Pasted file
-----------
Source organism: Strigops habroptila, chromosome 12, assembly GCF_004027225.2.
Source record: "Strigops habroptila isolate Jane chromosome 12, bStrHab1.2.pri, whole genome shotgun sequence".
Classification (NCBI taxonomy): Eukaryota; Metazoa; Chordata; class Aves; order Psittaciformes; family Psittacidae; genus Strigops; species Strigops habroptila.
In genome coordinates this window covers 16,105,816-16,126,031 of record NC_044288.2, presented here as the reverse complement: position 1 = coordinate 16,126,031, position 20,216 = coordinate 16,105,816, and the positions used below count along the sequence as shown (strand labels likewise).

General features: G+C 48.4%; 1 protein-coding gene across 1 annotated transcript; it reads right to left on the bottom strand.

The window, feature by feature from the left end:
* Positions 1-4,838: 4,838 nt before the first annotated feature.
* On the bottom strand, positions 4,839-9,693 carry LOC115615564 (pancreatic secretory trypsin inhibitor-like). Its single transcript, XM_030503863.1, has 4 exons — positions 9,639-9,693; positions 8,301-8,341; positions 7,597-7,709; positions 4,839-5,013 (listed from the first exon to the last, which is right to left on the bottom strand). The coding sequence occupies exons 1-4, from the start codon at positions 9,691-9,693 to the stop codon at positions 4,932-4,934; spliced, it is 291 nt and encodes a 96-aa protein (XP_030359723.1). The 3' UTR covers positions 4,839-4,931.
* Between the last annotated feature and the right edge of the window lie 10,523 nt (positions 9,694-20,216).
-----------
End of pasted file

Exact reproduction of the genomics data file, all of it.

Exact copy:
Source organism: Strigops habroptila, chromosome 12, assembly GCF_004027225.2.
Source record: "Strigops habroptila isolate Jane chromosome 12, bStrHab1.2.pri, whole genome shotgun sequence".
Classification (NCBI taxonomy): Eukaryota; Metazoa; Chordata; class Aves; order Psittaciformes; family Psittacidae; genus Strigops; species Strigops habroptila.
In genome coordinates this window covers 16,105,816-16,126,031 of record NC_044288.2, presented here as the reverse complement: position 1 = coordinate 16,126,031, position 20,216 = coordinate 16,105,816, and the positions used below count along the sequence as shown (strand labels likewise).

General features: G+C 48.4%; 1 protein-coding gene across 1 annotated transcript; it reads right to left on the bottom strand.

The window, feature by feature from the left end:
* Positions 1-4,838: 4,838 nt before the first annotated feature.
* On the bottom strand, positions 4,839-9,693 carry LOC115615564 (pancreatic secretory trypsin inhibitor-like). Its single transcript, XM_030503863.1, has 4 exons — positions 9,639-9,693; positions 8,301-8,341; positions 7,597-7,709; positions 4,839-5,013 (listed from the first exon to the last, which is right to left on the bottom strand). The coding sequence occupies exons 1-4, from the start codon at positions 9,691-9,693 to the stop codon at positions 4,932-4,934; spliced, it is 291 nt and encodes a 96-aa protein (XP_030359723.1). The 3' UTR covers positions 4,839-4,931.
* Between the last annotated feature and the right edge of the window lie 10,523 nt (positions 9,694-20,216).